Omni-Channel Retail Report: Generational Consumer Shopping Behavior Comes Into Focus + It’s Importance in Ecommerce
Millennials’ decades in the spotlight are coming to a close in the U.S. Gen Z is the new segment for rising brands and apps to capture loyalty. And Gen Z, unlike their millennial counterparts, differ from their U.S. consumer predecessors.
The ability to touch and try on a product before purchase is less and less of a concern. Instead, brand coverage, social media presence and overall lifestyle affinity wins Gen Z from their one-click purchase on Amazon or through the newest drop app.
What’s more is that they influencer how their older generations shop, too. According to Daniel Sperling-Horowitz, President at Zentail:
With a pulse on popular culture and propensity to engage with brands on social platforms, Gen Z are proving to be important influencers of purchasing decisions by older generation family members. Put another way; parents and grandparents value the input of their in-the-know Gen Z children.
But those aren’t the only differences. Though the numbers in this report may be slight, Gen Z is moving toward complete comfort with ecommerce – engaging with more ads, buying on newer platforms, spending more discretionary income and ultimately putting their money where a brand’s personality is.
- Gen Z: 18-21
- Millennials: 22-37
- Gen X: 38-53
- Baby Boomers: 54-72
The Omni-Channel Retail Consumer Shopping Report Background
The following data showcases how U.S. consumers shop by generation and across multiple channels.
This omni-channel retailing study was conducted by BigCommerce with nearly 3,000 consumers surveyed.
Multi-channel retailing means a company sells in multiple online channels (e.g. a web store, marketplaces, and social media). Omni-channel refers to retailers with both a physical and digital presence.
It is a modern approach to commerce that focuses on designing a cohesive user experience for customers at every touchpoint. This differs from traditional marketing, where individual channels were optimized without necessarily taking the whole experience into mind.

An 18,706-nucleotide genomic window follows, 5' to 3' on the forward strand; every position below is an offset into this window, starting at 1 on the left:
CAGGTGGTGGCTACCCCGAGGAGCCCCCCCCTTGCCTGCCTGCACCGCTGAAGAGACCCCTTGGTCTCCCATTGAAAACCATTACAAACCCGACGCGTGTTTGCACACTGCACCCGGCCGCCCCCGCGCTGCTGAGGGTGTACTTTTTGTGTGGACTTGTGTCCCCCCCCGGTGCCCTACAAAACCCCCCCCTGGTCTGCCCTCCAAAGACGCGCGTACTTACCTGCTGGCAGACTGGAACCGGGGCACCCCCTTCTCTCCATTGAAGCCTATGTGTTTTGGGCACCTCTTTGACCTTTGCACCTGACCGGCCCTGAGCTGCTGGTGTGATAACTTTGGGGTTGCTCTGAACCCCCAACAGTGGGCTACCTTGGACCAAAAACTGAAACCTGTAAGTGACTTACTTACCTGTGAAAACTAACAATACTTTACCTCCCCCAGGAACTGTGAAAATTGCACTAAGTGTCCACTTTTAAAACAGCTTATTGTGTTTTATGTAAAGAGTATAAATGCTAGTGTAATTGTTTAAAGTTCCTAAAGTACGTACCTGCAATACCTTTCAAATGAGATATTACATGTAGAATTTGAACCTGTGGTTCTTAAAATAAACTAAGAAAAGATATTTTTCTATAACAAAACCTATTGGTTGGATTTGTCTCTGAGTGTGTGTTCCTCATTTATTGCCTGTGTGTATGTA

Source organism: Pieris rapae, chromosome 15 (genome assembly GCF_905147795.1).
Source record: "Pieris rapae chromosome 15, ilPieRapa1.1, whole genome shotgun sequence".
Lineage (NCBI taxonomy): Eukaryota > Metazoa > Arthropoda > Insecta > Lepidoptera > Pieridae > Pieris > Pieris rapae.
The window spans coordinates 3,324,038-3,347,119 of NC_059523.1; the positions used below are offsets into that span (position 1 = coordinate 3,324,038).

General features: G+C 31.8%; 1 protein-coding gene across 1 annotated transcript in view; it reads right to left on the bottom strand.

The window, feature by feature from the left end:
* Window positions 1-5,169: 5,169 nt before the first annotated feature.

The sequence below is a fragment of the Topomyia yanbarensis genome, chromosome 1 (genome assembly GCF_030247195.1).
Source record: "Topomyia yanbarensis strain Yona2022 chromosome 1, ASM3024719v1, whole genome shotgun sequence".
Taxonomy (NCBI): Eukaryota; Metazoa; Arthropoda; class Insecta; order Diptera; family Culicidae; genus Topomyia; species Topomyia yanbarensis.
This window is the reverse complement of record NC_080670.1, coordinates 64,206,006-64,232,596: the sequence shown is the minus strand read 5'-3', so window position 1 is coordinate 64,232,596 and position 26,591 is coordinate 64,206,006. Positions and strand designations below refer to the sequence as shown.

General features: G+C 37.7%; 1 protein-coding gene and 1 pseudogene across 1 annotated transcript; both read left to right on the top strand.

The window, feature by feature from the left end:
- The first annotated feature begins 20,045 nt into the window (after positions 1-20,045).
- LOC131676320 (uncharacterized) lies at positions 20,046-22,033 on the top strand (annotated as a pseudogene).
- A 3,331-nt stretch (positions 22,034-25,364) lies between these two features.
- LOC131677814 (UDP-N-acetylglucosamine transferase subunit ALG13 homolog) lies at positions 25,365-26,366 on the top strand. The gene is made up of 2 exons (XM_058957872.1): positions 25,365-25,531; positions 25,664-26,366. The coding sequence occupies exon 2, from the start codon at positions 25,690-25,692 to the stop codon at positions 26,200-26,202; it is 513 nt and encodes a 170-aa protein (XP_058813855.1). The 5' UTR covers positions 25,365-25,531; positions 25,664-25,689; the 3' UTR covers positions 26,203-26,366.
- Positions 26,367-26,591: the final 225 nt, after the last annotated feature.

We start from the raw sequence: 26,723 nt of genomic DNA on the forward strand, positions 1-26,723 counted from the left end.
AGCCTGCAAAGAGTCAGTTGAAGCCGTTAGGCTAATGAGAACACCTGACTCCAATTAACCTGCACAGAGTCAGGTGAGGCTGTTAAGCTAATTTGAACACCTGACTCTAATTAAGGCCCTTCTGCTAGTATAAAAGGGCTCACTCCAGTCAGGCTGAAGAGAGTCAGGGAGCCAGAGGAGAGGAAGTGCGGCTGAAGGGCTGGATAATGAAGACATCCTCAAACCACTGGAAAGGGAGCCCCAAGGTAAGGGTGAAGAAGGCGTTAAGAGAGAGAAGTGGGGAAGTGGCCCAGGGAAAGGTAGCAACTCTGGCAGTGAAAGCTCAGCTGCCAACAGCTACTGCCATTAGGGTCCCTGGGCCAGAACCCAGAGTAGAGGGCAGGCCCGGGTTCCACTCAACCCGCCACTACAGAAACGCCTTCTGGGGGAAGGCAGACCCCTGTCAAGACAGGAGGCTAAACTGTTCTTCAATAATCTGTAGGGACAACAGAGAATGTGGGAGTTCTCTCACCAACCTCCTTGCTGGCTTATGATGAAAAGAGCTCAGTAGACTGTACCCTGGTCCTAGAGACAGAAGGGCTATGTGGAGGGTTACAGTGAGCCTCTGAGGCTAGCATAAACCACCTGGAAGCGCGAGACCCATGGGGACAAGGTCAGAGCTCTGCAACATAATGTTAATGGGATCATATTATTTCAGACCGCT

That’s one textbook definition. Here’s how other marketing leaders define omni-channel:
- Square defines it as: “Meeting people on the channels where they are shopping and buying, whether it’s in a physical store or an online store or on social media, and connecting the dots between those channels. The purpose is to keep customers moving around within the brand ecosystem, with each channel working in harmony to nurture more sales and engagement.”
- Hubspot defines it as: “the ability to deliver a seamless and consistent experience across channels, while factoring in the different devices that consumers are using to interact with your business.”
- Google defines it as: “ensuring [retailer] marketing strategies are geared toward enabling customers to convert on any channel.”
- At BigCommerce, we internally define it as: “Stores selling both online and offline — likely also selling through multiple online channels (i.e. on Amazon, eBay, Facebook, B2B). We’ve also been referencing the importance of listing your product wherever consumers are already spending their time. This is increasingly known as contextual commerce, a more strategic take on the overarching omni-channel term.”
Typically, omni-channel retailers aren’t startups. They also aren’t web-only shops, which means they have the capital to put some feet on the ground. That much is clear.
What isn’t, is the idea of seamlessness and retailer sophistication. From that perspective, few retailers today are successfully executing on all of their omni-channel initiatives.
This is because with the momentum toward integrating commerce across channels, there’s one big piece of the puzzle missing: what the consumer wants. Many retailers are just guessing.
Sure, they have proprietary data on how consumers are using their own channels, but ‘omni’ has Latin roots in the omniscient realm, meaning perceiving all things — not just what is happening on your own channel.
Omni-channel marketing, then, becomes more about providing an experience — the omni-channel customer experience — transcending any one medium and simply providing shoppers what they want, when they want.
To date, no one has decoded exactly how, when and why the modern American makes a purchase.
What we do know though is that nobody today shops exclusively through a single medium. Consumers of all generations buy online, in store and on marketplaces, from legacy retailers and independent brands alike.